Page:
Microsoft seriously has to get things fixed in this area. We .NET developers now have no way to give feedback to them regarding APIs we have to work with every day. It’s not sustainable nor reliable. I don’t need the email address of the SqlClient team, I need a publically available system where I can file issues and Microsoft can respond swiftly to them so I can tell my clients and customers why things are the way they are. Which is how we do things in the ISV world: give support to our paying customers quickly and fully so they can help their customers quickly and fully. You know, as professionals.

What Microsoft currently ‘offers’ is a sign which says ‘back in 5!’ although the sign is up there for a long time.


  • +1 on Connect being a *terrible* resource!!! And yes we are running into a "when worlds collide" problem here. Easy enough to ping GitHub for .NET Core, but otherwise you are stuck (cursed) with the old-world way of doing things. Hopefully your well-written plea will help turn some wheels towards improvement.

  • Oh man, don't get me started with Connect. I've had so many bad experiences with trying to give feedback on Connect it's ridiculous. I guess I've had a little better luck with getting some response and even getting some things fixed, but the request/response cycle was always measured in months. It also depends on the team - I think the ASP.NET team was much more responsive than the .NET system teams. Regardless though more often than not I've skipped giving feedback on bugs, because it's such a fucked up process. Their loss IMHO. Then again nothing new right? This has been done that way since before .NET existed.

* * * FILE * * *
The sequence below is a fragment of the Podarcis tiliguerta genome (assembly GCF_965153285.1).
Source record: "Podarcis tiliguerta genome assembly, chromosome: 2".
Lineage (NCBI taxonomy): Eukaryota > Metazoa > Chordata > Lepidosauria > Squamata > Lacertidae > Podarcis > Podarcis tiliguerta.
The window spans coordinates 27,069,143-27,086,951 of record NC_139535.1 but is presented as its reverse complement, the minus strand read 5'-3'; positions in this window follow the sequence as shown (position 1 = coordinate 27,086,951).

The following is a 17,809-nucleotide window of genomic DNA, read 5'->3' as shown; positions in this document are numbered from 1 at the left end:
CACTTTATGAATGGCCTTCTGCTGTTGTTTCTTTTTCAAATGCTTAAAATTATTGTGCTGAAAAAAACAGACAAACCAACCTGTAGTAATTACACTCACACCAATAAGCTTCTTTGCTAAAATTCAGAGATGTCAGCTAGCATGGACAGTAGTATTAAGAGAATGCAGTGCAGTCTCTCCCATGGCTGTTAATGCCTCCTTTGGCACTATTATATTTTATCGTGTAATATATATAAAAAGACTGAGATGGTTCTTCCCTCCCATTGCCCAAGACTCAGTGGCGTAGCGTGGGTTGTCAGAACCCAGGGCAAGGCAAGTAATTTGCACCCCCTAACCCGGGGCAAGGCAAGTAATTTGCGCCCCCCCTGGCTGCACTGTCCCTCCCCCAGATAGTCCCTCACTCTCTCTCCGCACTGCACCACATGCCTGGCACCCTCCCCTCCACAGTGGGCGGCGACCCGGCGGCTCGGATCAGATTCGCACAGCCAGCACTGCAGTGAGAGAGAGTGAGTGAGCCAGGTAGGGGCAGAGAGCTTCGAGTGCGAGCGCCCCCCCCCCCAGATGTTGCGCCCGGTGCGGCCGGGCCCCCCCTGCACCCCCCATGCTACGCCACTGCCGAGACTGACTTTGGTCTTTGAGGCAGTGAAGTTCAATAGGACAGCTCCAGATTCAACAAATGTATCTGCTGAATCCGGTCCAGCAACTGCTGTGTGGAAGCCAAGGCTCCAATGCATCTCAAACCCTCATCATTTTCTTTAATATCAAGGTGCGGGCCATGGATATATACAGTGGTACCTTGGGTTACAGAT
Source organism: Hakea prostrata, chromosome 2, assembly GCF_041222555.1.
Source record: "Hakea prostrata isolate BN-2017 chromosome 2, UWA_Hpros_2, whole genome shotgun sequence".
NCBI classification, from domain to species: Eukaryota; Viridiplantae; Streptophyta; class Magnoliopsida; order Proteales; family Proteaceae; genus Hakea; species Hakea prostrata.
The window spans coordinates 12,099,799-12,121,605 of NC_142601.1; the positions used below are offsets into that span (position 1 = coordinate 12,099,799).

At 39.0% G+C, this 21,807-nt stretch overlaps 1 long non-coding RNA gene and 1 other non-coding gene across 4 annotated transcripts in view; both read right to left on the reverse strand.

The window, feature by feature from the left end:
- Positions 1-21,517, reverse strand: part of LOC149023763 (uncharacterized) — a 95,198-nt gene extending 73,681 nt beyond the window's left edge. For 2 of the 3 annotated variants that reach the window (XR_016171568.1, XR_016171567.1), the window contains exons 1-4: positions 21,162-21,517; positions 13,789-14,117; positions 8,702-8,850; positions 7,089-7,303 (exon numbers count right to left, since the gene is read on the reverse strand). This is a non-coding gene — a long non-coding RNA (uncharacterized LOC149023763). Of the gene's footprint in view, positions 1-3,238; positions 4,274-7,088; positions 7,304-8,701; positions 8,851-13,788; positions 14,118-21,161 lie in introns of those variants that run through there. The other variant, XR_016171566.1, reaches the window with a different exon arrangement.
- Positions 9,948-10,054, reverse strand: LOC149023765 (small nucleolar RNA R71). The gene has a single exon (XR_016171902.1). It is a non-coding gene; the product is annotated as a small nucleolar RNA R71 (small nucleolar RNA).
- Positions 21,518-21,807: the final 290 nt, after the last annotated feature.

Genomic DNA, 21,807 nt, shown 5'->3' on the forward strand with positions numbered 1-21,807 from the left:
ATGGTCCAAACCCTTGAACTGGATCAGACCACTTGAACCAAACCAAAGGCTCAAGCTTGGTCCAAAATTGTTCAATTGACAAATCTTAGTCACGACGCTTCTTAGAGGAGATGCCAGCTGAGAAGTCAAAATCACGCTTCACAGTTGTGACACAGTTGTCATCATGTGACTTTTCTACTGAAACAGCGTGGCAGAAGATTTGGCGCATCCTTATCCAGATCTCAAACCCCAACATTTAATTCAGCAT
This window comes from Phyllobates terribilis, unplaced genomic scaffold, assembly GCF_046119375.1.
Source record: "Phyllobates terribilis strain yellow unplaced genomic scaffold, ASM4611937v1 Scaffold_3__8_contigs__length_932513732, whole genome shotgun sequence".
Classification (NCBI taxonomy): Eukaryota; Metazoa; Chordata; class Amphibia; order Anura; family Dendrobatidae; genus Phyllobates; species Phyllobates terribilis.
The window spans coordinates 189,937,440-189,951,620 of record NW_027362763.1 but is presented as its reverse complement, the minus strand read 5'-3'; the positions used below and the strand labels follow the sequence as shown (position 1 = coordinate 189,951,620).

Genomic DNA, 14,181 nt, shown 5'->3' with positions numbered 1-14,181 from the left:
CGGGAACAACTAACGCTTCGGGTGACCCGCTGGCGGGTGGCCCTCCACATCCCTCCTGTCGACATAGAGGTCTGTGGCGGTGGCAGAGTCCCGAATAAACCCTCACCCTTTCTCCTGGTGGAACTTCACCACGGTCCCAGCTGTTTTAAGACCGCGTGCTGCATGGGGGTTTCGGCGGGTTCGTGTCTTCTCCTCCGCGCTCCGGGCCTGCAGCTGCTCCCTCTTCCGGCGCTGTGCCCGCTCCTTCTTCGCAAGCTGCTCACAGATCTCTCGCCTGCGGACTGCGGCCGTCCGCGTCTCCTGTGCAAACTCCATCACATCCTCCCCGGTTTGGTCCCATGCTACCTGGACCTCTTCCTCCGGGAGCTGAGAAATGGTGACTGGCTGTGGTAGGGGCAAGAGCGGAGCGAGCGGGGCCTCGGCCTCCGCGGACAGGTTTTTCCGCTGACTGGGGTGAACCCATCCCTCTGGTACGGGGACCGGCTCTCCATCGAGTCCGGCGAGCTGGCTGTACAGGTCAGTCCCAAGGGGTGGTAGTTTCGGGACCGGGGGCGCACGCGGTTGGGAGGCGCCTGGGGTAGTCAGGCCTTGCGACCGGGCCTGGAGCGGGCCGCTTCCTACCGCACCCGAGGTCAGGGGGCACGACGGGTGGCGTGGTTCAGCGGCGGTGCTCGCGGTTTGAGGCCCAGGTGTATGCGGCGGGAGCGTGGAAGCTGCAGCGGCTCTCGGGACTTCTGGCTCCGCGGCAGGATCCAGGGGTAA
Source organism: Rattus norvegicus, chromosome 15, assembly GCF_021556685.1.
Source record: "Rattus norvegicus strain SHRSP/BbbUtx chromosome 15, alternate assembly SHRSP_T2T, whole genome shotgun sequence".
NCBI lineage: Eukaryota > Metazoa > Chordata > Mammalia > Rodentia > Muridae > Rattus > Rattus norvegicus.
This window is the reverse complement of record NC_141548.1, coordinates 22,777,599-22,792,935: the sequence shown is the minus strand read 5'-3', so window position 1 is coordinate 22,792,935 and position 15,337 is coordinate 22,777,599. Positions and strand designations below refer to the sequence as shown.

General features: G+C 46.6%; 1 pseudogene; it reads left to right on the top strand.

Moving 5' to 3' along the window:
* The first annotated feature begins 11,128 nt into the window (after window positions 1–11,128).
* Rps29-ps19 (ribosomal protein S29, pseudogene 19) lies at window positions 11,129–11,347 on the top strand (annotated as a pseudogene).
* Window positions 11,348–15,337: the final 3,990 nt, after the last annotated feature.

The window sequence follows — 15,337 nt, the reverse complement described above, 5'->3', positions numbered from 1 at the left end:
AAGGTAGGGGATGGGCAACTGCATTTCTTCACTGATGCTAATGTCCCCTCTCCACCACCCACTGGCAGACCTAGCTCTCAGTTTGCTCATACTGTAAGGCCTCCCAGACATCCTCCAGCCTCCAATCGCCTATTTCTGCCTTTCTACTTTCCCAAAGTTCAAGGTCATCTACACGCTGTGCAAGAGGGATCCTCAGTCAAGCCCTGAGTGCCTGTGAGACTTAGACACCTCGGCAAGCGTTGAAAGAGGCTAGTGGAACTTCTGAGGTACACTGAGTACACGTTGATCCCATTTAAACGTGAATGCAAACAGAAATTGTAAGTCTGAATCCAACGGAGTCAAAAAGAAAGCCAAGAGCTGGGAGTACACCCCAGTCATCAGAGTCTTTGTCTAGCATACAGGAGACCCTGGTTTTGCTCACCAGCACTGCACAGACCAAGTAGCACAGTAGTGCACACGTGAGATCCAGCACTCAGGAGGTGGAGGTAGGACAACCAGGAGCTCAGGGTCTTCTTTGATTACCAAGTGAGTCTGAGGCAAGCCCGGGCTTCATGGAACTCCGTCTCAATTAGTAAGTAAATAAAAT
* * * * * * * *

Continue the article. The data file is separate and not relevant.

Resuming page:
But you should give some credit where credit is due. At least for the new open source stuff things *are* different and IMHO much improved. I do think that having GitHub at least for the new going forward stuff is a good thing. Everything I've submitted on GitHub has been responded to in a timely manner. Not always to my liking :-) but there is discussion sometimes in real time - and that's the way it should be. I've been talking with the devs working on that particular feature as they're tasked to watch Github for their part of the stack.

    Ultimately that's a big improvement on the definitely crappy experience you describe and we've lived with for so long. Let's not give MS a hard time for doing that part right at least :-). Now as to Connect - we can hope that in the not so distant future either .NET Full will also open up and go OS (although I doubt that - there's gotta be way too much crappy code for Microsoft to want to make that public) or at least move the Issues to Github which would be an easy win IMHO. Of course if the code isn't tied to the same repos, having that developer to issue connection but I'd take anything to get away from that awful input form they use with 20 irrelevant items that have to be checked. I like you won't file another Connect issue ever again.

  • @Rick Strahl

    Regarding GitHub, sure a lot of MS personnel is doing great there, but especially the data stack, it's terrible: all the data classes are owned by the SQL Server team, and they don't use GitHub at all. Sporadically someone went into the issues and replied to a couple of them and then went dark for weeks.

    With ASP.NET it's obviously different, but for BCL classes, especially in the data stack, it's a terrible experience still. I know they're trying to make this better, but it's not really new stuff: every ISV out there knows what to do with respect to support, it's not as if they have to re-invent the wheel.

    I think with the positive experience with the GitHub repos that do go well, it's even more clear how crappy Microsoft's customer support really is regarding full .NET.

    I fully agree, if they at least open a .NET full issue repo for just the issues, it would be a big win already, with the requirement that the teams working on the code bases of course participate in the discussions there :) It's useless if the community debates among themselves how to solve a bug if the people who can actually solve a bug or change an API aren't there. :)

  • At the .NET Framework link goes to .. .NET Framework homepage :)
    Also is not too useful..

  • Back in 5 minutes.If not back within 5 minutes, read this sign again.

Comments have been disabled for this content.